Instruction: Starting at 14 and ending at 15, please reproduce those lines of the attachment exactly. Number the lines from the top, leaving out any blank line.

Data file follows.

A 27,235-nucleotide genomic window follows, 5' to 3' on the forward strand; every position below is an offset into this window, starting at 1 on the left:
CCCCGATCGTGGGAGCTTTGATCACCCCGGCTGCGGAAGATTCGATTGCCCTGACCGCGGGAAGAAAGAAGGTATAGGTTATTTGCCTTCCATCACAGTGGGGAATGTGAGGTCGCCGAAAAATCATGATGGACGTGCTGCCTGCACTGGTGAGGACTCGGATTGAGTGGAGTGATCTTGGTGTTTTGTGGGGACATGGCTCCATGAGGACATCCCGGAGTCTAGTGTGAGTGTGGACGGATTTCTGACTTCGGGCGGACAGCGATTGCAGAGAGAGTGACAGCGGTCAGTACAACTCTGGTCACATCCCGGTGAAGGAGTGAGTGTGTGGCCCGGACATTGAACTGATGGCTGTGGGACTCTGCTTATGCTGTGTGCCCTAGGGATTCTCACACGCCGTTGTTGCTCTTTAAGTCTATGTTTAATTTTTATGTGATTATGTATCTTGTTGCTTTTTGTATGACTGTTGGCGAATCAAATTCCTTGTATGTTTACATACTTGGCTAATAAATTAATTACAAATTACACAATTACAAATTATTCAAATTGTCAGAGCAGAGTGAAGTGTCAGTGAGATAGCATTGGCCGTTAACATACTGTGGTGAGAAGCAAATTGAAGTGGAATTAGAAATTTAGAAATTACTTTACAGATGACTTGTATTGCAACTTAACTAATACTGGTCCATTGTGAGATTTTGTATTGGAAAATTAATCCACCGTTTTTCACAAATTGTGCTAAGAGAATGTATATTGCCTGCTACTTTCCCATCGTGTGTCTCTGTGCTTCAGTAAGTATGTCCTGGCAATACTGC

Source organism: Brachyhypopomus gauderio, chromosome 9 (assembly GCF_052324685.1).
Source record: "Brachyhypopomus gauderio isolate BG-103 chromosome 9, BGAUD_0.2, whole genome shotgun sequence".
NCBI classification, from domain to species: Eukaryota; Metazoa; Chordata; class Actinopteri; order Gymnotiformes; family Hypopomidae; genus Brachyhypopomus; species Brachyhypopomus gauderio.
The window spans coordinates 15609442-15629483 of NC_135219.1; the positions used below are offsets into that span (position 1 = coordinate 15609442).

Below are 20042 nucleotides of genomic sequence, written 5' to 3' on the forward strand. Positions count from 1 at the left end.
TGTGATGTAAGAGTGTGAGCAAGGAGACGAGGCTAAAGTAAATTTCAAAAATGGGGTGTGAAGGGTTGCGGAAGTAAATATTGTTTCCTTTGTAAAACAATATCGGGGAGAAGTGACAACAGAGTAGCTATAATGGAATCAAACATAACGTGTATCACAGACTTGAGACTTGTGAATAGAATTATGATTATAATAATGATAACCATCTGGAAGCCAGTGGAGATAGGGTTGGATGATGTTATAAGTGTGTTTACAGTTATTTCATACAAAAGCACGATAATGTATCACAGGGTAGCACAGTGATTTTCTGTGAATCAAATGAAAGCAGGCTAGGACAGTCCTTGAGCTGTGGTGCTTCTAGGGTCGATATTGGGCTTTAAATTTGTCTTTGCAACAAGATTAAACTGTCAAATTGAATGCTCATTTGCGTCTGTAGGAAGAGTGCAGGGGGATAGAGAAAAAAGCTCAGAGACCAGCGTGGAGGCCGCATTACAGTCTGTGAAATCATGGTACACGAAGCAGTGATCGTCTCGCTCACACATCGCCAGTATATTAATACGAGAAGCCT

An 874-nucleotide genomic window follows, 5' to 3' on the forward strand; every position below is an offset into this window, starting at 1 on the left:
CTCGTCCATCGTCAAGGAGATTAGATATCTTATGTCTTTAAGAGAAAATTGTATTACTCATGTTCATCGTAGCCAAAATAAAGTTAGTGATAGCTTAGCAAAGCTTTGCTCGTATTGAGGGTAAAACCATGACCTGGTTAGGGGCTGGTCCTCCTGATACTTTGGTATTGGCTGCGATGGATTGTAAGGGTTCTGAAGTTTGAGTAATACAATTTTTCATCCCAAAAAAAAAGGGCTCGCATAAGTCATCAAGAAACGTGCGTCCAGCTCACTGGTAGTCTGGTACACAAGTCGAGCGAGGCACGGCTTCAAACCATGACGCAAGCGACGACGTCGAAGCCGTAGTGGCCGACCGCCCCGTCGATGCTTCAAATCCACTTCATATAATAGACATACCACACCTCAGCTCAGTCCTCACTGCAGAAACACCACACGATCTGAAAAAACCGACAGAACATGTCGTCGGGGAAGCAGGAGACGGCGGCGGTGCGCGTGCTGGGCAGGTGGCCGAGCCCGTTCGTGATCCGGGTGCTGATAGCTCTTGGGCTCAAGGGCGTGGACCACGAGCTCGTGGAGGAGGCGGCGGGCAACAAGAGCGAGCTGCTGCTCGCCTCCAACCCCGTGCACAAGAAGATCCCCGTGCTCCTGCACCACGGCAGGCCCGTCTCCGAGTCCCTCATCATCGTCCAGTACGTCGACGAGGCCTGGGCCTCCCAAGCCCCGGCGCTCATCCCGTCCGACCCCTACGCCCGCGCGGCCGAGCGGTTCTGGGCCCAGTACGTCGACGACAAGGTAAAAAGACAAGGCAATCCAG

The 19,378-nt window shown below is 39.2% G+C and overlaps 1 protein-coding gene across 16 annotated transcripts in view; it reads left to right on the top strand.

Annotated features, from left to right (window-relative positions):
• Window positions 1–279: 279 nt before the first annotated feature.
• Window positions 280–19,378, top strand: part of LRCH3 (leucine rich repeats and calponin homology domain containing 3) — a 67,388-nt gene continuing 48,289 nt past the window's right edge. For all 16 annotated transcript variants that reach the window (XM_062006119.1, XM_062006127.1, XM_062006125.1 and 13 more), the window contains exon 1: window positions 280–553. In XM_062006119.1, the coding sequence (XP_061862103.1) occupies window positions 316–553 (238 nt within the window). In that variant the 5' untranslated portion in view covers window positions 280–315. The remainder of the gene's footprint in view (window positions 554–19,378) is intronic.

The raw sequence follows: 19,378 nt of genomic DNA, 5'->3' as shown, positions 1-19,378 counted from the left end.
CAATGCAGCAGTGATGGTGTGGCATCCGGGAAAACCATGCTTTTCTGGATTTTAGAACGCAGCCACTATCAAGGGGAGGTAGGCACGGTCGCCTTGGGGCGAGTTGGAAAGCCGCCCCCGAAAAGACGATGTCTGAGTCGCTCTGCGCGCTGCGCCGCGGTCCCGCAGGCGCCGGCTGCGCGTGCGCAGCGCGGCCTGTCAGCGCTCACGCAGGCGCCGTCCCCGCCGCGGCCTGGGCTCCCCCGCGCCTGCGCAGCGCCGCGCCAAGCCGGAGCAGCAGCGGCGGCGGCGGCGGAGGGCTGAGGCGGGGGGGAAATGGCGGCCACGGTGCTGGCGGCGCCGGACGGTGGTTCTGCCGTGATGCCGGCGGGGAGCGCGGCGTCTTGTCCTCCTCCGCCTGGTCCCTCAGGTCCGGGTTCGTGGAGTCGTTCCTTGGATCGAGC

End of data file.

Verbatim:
• Window positions 280–19,378, top strand: part of LRCH3 (leucine rich repeats and calponin homology domain containing 3) — a 67,388-nt gene continuing 48,289 nt past the window's right edge. For all 16 annotated transcript variants that reach the window (XM_062006119.1, XM_062006127.1, XM_062006125.1 and 13 more), the window contains exon 1: window positions 280–553. In XM_062006119.1, the coding sequence (XP_061862103.1) occupies window positions 316–553 (238 nt within the window). In that variant the 5' untranslated portion in view covers window positions 280–315. The remainder of the gene's footprint in view (window positions 554–19,378) is intronic.

The raw sequence follows: 19,378 nt of genomic DNA, 5'->3' as shown, positions 1-19,378 counted from the left end.